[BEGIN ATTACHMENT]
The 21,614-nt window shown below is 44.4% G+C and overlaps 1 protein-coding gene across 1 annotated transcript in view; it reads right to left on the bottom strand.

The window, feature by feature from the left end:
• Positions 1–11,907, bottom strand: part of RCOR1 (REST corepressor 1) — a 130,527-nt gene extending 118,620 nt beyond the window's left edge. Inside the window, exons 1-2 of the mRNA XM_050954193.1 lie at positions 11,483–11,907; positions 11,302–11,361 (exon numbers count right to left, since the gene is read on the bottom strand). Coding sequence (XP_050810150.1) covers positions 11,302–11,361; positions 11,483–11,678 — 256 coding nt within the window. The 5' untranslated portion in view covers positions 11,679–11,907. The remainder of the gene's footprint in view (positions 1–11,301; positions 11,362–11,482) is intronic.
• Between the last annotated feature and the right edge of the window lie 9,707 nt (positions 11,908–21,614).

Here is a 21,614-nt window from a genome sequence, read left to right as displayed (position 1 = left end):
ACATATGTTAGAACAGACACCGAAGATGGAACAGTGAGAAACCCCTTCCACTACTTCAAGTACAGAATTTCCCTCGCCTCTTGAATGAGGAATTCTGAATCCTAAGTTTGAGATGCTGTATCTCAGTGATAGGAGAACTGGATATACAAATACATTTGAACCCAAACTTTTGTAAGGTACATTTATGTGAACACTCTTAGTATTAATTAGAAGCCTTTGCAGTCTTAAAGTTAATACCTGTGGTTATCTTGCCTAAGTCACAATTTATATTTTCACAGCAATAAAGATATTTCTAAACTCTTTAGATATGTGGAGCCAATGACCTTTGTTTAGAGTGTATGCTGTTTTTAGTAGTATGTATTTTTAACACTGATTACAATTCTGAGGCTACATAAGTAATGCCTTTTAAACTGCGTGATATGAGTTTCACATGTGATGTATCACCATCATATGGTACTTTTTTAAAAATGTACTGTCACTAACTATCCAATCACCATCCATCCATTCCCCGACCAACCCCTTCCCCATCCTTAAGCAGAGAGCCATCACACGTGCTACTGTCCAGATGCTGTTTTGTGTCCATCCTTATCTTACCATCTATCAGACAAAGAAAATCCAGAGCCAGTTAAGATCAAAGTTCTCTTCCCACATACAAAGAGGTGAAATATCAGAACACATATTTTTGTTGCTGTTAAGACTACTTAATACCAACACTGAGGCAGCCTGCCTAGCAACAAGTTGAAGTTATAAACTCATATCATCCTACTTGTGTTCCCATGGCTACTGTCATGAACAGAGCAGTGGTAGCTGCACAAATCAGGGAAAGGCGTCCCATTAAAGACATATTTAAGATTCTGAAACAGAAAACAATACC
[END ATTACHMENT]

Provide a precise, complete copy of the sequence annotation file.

The 21,614-nt window shown below is 44.4% G+C and overlaps 1 protein-coding gene across 1 annotated transcript in view; it reads right to left on the bottom strand.

The window, feature by feature from the left end:
• Positions 1–11,907, bottom strand: part of RCOR1 (REST corepressor 1) — a 130,527-nt gene extending 118,620 nt beyond the window's left edge. Inside the window, exons 1-2 of the mRNA XM_050954193.1 lie at positions 11,483–11,907; positions 11,302–11,361 (exon numbers count right to left, since the gene is read on the bottom strand). Coding sequence (XP_050810150.1) covers positions 11,302–11,361; positions 11,483–11,678 — 256 coding nt within the window. The 5' untranslated portion in view covers positions 11,679–11,907. The remainder of the gene's footprint in view (positions 1–11,301; positions 11,362–11,482) is intronic.
• Between the last annotated feature and the right edge of the window lie 9,707 nt (positions 11,908–21,614).

Here is a 21,614-nt window from a genome sequence, read left to right as displayed (position 1 = left end):
ACATATGTTAGAACAGACACCGAAGATGGAACAGTGAGAAACCCCTTCCACTACTTCAAGTACAGAATTTCCCTCGCCTCTTGAATGAGGAATTCTGAATCCTAAGTTTGAGATGCTGTATCTCAGTGATAGGAGAACTGGATATACAAATACATTTGAACCCAAACTTTTGTAAGGTACATTTATGTGAACACTCTTAGTATTAATTAGAAGCCTTTGCAGTCTTAAAGTTAATACCTGTGGTTATCTTGCCTAAGTCACAATTTATATTTTCACAGCAATAAAGATATTTCTAAACTCTTTAGATATGTGGAGCCAATGACCTTTGTTTAGAGTGTATGCTGTTTTTAGTAGTATGTATTTTTAACACTGATTACAATTCTGAGGCTACATAAGTAATGCCTTTTAAACTGCGTGATATGAGTTTCACATGTGATGTATCACCATCATATGGTACTTTTTTAAAAATGTACTGTCACTAACTATCCAATCACCATCCATCCATTCCCCGACCAACCCCTTCCCCATCCTTAAGCAGAGAGCCATCACACGTGCTACTGTCCAGATGCTGTTTTGTGTCCATCCTTATCTTACCATCTATCAGACAAAGAAAATCCAGAGCCAGTTAAGATCAAAGTTCTCTTCCCACATACAAAGAGGTGAAATATCAGAACACATATTTTTGTTGCTGTTAAGACTACTTAATACCAACACTGAGGCAGCCTGCCTAGCAACAAGTTGAAGTTATAAACTCATATCATCCTACTTGTGTTCCCATGGCTACTGTCATGAACAGAGCAGTGGTAGCTGCACAAATCAGGGAAAGGCGTCCCATTAAAGACATATTTAAGATTCTGAAACAGAAAACAATACC